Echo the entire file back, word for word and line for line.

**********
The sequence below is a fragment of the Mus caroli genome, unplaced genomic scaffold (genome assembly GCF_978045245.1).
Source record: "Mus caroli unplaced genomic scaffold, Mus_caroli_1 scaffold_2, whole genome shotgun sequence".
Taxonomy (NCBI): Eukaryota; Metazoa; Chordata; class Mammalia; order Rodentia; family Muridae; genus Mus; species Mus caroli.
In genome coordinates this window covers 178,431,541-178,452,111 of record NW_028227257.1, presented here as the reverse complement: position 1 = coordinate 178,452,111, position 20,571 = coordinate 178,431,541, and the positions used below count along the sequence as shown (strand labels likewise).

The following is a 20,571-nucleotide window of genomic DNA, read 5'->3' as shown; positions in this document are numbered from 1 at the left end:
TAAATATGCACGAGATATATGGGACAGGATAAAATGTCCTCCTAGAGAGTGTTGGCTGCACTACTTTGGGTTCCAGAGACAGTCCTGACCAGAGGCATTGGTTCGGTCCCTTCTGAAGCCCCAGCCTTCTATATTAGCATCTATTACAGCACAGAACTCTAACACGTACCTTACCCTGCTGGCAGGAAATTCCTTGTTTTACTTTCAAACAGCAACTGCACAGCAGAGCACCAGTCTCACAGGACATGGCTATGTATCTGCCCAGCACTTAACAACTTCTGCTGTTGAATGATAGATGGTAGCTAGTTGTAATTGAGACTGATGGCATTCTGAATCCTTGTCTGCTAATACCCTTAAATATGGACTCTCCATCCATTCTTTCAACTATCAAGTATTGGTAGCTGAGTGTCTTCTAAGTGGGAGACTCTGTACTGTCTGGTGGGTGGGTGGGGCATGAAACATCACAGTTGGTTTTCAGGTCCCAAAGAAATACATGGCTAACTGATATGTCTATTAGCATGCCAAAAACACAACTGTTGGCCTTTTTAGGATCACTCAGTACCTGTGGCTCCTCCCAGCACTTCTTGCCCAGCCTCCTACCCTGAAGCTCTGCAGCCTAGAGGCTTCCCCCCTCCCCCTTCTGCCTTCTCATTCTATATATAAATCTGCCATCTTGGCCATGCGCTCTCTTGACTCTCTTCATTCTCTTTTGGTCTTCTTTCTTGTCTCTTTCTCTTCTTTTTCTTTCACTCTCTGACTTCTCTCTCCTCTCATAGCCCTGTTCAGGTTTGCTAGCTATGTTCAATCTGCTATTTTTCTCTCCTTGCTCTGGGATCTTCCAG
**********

The sequence below is a fragment of the Mus caroli genome, unplaced genomic scaffold (genome assembly GCF_978045245.1).
Source record: "Mus caroli unplaced genomic scaffold, Mus_caroli_1 scaffold_2, whole genome shotgun sequence".
Taxonomy (NCBI): Eukaryota; Metazoa; Chordata; class Mammalia; order Rodentia; family Muridae; genus Mus; species Mus caroli.
In genome coordinates this window covers 178,431,541-178,452,111 of record NW_028227257.1, presented here as the reverse complement: position 1 = coordinate 178,452,111, position 20,571 = coordinate 178,431,541, and the positions used below count along the sequence as shown (strand labels likewise).

The following is a 20,571-nucleotide window of genomic DNA, read 5'->3' as shown; positions in this document are numbered from 1 at the left end:
TAAATATGCACGAGATATATGGGACAGGATAAAATGTCCTCCTAGAGAGTGTTGGCTGCACTACTTTGGGTTCCAGAGACAGTCCTGACCAGAGGCATTGGTTCGGTCCCTTCTGAAGCCCCAGCCTTCTATATTAGCATCTATTACAGCACAGAACTCTAACACGTACCTTACCCTGCTGGCAGGAAATTCCTTGTTTTACTTTCAAACAGCAACTGCACAGCAGAGCACCAGTCTCACAGGACATGGCTATGTATCTGCCCAGCACTTAACAACTTCTGCTGTTGAATGATAGATGGTAGCTAGTTGTAATTGAGACTGATGGCATTCTGAATCCTTGTCTGCTAATACCCTTAAATATGGACTCTCCATCCATTCTTTCAACTATCAAGTATTGGTAGCTGAGTGTCTTCTAAGTGGGAGACTCTGTACTGTCTGGTGGGTGGGTGGGGCATGAAACATCACAGTTGGTTTTCAGGTCCCAAAGAAATACATGGCTAACTGATATGTCTATTAGCATGCCAAAAACACAACTGTTGGCCTTTTTAGGATCACTCAGTACCTGTGGCTCCTCCCAGCACTTCTTGCCCAGCCTCCTACCCTGAAGCTCTGCAGCCTAGAGGCTTCCCCCCTCCCCCTTCTGCCTTCTCATTCTATATATAAATCTGCCATCTTGGCCATGCGCTCTCTTGACTCTCTTCATTCTCTTTTGGTCTTCTTTCTTGTCTCTTTCTCTTCTTTTTCTTTCACTCTCTGACTTCTCTCTCCTCTCATAGCCCTGTTCAGGTTTGCTAGCTATGTTCAATCTGCTATTTTTCTCTCCTTGCTCTGGGATCTTCCAG